In FIG. 12 there is shown a spin valve sensor 200 which includes the antiferromagnetic (AFM) nickel oxide (NiO) pinning layer 132, shown in FIG. 11. The pinning layer 132 is on the first gap layer (G1) 148, also shown in FIG. 11. The spin valve sensor 200 includes a nonmagnetic conductive spacer layer (S) 202 which is located between a ferromagnetic pinned layer structure 204 and a ferromagnetic free layer (F) 206. A cap layer 208 is on the free layer 206 to protect the free layer 206 from subsequent processing steps in the making of the read head. The pinned layer structure 204 includes a nickel iron (NiFe) first layer 210 and a cobalt (Co) second layer 212 with the first layer 210 being located between the pinning layer 132 and the second layer 212. The first layer 210 is exchange coupled to the pinning layer 132 so that a magnetic moment 214 of the first layer is directed perpendicular to the ABS, either toward or away from the ABS, as shown in FIG. 12. By exchange coupling between the layers 210 and 212 a magnetic moment 216 of the pinned layer 212 is directed parallel to the magnetic moment 214 perpendicular to and away from the ABS. The free layer 206 has a magnetic moment 218 which is directed parallel to the ABS and rotates upwardly or downwardly from that position in response to signal fields from a rotating magnetic disk. When the magnetic moment 218 is rotated upwardly in response to a signal field the resistance of the sensor 200 decreases and when the magnetic moment 218 rotates downwardly in response to a signal field, the resistance increases.

The thicknesses and materials of the layers of the spin valve sensor are 425 Å of nickel oxide (NiO) for the pinning layer 132, 8 Å of nickel iron (NiFe) for the first pinned layer 210, 12 Å of cobalt (Co) for the second pinned layer 212, 24 Å of copper (Cu) for the spacer layer 202, 72 Å of nickel iron (NiFe) for the free layer 206 and 50 Å of tantalum (Ta) for the cap layer 208. The spin valve sensor 200 was tested for its magnetoresistive coefficient (dr/R), resistance (R) and ferromagnetic coupling field (HF) between the pinned layer structure 204 and the free layer 206. The magnetoresistive coefficient (dr/R) was 5.28%, the resistance (R) was 21 ohms/sq. and the ferromagnetic coupling field (HF) was 2.5 Oe.

EXAMPLE 2 First Embodiment of the Invention

FIG. 13 illustrates a second example of a spin valve sensor 300 which is a first embodiment of the present invention. The spin valve sensor 300 is the same as the spin valve sensor 200 in FIG. 12 except for a seed layer (SL) 302 which is located between the first read gap layer 148 and the pinning layer 132. The seed layer 302 was 35 Å of chromium (Cr). The spin valve sensor 300 was also tested for magnetoresistive coefficient (dr/R), resistance (R) and ferromagnetic coupling field (HF). The magnetoresistive coefficient (dr/R) was 5.9%, the resistance (R) was 18.1 ohms/sq. and the ferromagnetic coupling field (HF) was 0.18 Oe. It can be seen from this testing that the seed layer 302 in FIG. 13 increased the magnetoresistive coefficient (dr/R) from 5.28% for the spin valve sensor 200 in FIG. 12 without the seed layer to 5.9% for the spin valve sensor 300 in FIG. 13 with the seed layer 302. This improvement was caused by an improved exchange coupling field between the pinning layer 132 and the pinned layer structure 204. It is believed that the seed layer 302 improved the microstructure of the pinning layer 132 which, in turn, caused the improvement of the exchange coupling between the pinning layer 132 and the pinned layer structure 204.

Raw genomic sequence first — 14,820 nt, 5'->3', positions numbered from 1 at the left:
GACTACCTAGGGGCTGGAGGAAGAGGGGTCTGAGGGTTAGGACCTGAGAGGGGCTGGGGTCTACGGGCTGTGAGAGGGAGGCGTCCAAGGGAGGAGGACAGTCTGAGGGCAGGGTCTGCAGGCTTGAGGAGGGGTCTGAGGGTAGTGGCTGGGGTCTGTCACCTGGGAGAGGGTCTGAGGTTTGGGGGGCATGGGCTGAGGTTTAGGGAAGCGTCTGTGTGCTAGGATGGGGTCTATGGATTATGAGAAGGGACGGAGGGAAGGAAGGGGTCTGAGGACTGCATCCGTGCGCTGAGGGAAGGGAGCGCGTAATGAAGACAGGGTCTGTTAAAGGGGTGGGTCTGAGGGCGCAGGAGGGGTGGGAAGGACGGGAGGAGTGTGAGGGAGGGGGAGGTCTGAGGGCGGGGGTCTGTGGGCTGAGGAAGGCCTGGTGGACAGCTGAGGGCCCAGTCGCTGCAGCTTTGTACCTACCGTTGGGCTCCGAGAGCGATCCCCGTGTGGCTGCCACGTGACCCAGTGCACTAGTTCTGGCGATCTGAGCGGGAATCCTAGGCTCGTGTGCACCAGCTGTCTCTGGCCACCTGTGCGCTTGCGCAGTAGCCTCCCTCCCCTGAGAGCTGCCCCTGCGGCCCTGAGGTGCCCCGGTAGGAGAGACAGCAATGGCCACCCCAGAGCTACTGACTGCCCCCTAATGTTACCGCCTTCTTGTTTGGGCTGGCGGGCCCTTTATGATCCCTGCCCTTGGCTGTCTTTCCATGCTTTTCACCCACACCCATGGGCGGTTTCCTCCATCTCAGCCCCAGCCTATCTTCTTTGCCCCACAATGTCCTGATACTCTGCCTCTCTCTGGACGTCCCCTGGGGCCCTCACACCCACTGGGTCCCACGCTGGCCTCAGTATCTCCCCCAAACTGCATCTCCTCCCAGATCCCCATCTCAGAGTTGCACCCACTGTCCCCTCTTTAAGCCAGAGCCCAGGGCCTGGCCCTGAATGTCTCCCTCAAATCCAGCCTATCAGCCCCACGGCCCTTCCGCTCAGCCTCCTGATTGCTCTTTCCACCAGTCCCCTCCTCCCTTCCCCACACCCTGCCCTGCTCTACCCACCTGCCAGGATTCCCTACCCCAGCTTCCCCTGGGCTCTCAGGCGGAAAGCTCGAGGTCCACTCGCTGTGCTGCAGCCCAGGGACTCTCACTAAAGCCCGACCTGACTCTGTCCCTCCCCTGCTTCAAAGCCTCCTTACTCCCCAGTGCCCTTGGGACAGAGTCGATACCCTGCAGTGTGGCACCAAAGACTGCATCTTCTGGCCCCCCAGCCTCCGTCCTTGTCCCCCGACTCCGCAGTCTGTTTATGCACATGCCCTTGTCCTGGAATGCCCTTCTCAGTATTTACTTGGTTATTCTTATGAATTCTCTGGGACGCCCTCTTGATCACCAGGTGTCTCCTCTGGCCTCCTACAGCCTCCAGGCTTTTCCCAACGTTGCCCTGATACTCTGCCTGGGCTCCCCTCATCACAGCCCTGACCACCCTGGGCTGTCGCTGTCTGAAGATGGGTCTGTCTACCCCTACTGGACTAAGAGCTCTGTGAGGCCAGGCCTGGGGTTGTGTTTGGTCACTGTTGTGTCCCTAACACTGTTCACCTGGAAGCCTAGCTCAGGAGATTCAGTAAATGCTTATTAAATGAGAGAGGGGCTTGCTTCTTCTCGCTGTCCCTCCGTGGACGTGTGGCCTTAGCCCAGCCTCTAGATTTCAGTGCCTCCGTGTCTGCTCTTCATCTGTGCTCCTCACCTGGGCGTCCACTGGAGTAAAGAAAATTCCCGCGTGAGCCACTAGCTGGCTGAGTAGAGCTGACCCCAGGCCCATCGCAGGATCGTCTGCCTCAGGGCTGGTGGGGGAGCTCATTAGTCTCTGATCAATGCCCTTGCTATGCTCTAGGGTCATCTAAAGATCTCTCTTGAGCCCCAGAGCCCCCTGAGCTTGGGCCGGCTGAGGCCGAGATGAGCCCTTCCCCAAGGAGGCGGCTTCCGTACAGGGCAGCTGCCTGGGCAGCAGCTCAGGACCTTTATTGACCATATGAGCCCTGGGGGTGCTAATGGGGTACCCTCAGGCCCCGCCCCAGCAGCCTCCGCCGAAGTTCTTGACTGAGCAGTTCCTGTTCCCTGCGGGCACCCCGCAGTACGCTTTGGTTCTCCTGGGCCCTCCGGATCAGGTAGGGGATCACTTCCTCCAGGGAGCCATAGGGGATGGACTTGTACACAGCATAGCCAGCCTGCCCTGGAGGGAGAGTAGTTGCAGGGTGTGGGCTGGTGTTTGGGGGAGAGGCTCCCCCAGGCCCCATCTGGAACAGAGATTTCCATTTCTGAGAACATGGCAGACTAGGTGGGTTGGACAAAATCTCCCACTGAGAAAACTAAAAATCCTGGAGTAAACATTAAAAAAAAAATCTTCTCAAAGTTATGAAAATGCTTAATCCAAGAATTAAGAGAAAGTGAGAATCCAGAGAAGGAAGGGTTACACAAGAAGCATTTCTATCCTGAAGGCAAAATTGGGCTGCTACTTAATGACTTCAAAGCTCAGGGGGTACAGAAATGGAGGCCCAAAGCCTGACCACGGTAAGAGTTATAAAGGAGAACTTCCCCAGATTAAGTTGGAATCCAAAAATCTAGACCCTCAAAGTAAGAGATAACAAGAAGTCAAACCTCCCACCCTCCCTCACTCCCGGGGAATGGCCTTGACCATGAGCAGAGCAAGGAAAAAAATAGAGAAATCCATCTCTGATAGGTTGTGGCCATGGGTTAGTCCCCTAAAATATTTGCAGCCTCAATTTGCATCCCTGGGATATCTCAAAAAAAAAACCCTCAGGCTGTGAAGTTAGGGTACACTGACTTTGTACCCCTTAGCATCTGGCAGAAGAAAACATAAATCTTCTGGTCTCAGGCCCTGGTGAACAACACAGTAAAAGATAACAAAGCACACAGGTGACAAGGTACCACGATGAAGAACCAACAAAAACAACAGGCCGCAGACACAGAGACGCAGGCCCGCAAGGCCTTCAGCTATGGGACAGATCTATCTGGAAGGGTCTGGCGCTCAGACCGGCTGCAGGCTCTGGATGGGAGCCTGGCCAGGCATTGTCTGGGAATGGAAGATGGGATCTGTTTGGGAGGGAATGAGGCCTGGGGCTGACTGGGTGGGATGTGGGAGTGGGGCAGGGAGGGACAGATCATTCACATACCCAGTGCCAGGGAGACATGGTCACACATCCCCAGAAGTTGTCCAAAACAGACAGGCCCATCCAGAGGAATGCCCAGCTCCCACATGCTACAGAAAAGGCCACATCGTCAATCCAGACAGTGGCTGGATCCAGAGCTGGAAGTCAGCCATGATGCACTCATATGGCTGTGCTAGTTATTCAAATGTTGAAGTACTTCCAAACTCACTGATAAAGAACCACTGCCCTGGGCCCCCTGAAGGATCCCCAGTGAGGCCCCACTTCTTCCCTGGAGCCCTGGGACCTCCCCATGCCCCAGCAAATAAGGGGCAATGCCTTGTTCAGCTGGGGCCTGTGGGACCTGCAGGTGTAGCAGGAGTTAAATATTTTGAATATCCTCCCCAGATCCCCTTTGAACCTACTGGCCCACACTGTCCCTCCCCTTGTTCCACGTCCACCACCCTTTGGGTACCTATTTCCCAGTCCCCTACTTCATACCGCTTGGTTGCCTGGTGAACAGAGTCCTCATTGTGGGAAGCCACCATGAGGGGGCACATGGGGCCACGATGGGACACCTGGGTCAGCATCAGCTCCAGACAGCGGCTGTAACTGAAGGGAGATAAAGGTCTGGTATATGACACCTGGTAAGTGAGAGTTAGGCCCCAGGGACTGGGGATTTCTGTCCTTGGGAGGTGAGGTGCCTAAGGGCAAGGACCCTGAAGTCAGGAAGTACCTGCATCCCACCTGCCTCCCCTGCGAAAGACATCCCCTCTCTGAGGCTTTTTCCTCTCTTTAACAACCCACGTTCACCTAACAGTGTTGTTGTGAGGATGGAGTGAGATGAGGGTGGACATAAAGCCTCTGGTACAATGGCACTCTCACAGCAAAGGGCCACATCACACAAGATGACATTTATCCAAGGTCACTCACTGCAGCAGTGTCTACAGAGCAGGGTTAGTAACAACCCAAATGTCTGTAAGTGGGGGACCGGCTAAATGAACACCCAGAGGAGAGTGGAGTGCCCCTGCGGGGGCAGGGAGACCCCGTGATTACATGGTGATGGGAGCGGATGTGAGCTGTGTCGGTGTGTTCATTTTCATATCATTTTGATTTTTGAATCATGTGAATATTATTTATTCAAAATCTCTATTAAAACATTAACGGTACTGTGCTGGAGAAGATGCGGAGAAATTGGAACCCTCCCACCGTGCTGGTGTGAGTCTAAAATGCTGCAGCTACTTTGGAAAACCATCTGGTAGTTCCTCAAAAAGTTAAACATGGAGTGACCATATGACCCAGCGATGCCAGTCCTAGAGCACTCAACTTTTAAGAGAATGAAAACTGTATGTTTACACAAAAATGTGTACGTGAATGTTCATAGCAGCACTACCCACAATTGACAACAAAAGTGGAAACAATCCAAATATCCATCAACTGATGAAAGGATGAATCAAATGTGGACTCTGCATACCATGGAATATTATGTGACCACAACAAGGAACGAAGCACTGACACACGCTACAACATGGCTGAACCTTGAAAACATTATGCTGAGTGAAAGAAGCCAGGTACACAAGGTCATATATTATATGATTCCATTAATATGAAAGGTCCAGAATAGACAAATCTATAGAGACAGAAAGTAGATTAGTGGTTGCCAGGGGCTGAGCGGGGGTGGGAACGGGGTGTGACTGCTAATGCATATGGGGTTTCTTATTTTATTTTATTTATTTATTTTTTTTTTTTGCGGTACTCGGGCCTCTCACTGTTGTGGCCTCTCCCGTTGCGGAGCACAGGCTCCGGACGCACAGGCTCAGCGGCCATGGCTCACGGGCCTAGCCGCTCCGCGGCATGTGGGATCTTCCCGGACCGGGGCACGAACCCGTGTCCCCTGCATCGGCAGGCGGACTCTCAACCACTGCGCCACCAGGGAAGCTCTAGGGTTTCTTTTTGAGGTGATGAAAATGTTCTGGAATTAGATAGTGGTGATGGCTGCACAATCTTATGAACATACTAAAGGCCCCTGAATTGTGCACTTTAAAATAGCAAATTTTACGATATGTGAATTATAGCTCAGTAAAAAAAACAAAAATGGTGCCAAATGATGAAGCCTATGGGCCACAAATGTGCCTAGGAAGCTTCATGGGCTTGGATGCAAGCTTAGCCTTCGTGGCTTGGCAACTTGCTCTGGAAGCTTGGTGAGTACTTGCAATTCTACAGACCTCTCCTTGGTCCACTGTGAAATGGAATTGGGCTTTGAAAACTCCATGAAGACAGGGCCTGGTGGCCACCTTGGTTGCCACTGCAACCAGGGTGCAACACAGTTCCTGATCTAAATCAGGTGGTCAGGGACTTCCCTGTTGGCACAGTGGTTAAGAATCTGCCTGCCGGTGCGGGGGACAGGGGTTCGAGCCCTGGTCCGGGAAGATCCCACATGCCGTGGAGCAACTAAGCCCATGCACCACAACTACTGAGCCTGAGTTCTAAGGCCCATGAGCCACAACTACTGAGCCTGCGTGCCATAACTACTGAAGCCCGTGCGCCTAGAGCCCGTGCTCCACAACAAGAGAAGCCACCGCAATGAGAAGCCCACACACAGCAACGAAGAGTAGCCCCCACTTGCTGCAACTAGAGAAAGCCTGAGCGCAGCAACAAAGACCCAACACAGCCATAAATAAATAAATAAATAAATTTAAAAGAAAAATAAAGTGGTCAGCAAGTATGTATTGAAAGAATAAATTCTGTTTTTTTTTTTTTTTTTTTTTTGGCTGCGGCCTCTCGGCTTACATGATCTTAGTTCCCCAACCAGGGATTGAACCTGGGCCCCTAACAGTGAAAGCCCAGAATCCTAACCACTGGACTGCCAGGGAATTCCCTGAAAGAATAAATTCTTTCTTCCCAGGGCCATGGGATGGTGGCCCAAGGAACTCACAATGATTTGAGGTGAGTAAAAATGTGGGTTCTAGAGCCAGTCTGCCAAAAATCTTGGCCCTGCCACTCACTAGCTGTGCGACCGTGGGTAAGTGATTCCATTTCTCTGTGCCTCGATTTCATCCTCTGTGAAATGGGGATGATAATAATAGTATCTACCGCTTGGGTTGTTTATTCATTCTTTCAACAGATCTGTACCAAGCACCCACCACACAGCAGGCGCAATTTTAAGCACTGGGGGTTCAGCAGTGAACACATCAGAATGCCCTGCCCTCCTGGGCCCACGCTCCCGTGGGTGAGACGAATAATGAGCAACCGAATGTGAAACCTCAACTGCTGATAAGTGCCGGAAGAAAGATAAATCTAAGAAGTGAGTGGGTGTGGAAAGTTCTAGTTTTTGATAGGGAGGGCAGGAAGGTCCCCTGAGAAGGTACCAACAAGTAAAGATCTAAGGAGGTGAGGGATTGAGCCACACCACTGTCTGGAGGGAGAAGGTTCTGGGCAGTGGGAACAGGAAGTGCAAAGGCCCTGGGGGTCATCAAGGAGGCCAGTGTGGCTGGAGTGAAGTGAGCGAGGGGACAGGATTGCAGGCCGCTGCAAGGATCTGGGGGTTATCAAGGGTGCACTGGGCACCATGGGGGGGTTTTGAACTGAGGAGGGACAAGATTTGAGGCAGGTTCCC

The resistance (R) of the spin valve sensor 300 in FIG. 13 decreased approximately 3 ohms/sq. from the resistance (R) of the spin valve sensor 200 in FIG. 12 which indicates that the seed layer 302 in FIG. 13 is shunting a portion of the sense current (IS). Shunting of the sense current decreases the magnetoresistive coefficient (dr/R), however, the chromium (Cr) seed layer 302 in FIG. 13 overcame this reduction in magnetoresistive coefficient (dr/R) and exceeded the magnetoresistive coefficient (dr/R) of the spin valve sensor 200 shown in FIG. 12. The ferromagnetic coupling field (HF) of the spin valve sensor 300 in FIG. 13 decreased in an excess of 2 Oe which is a desired improvement.

EXAMPLE 3 Second Embodiment of the Invention

FIG. 14 illustrates a third example of a spin valve sensor 400 which is a second embodiment of the present invention. The spin valve sensor 400 is the same as the spin valve sensor 300 in FIG. 13 except for a seed layer (SL) 402 which is 50 Å of chromium (Cr) instead of 35 Å of chromium (Cr). The sensor 400 was tested for magnetoresistive coefficient (dr/R), resistance (R) and ferromagnetic coupling field (HF). The magnetoresistive coefficient (dr/R) was 5.62%, the resistance (R) was 17.4 ohms/sq. and the ferromagnetic coupling field (HF) was 1.5 Oe. It can be seen from this testing that the magnetoresistive coefficient (dr/R) of the spin valve sensor 400 with a thicker chromium (Cr) seed layer 402 than the chromium (Cr) seed layer 302 dropped from 5.9% for the spin valve sensor 300 in FIG. 13 to 5.62% for the spin valve sensor 400 in FIG. 14. This testing shows that an increase in the thickness of the chromium (Cr) seed layer can result in a decrease in the magnetoresistive coefficient (dr/R). It is believed that this is due to an increase in the shunting of the sense current (Is) because of the increase in thickness of the chromium (Cr) seed layer 402 in FIG. 14. Accordingly, the thickness of the chromium (Cr) seed layer is preferably maintained below 50 Å. The resistance (R) of 17.4 ohms/sq. of the spin valve sensor 400 in FIG. 14 as compared to the resistance (R) of 18.1 ohms/sq. for the spin valve sensor 300 in FIG. 13 shows that the spin valve sensor 400 shunts more of the sense current through the seed layer 402 than the shunting of the sense current through the seed layer 302 in FIG. 13. The slight increase in ferromagnetic coupling field (HF) of the spin valve sensor 400 compared to the ferromagnetic coupling field (HF) for the spin valve sensor in 300 is minimal and acceptable for a well-performing spin valve sensor.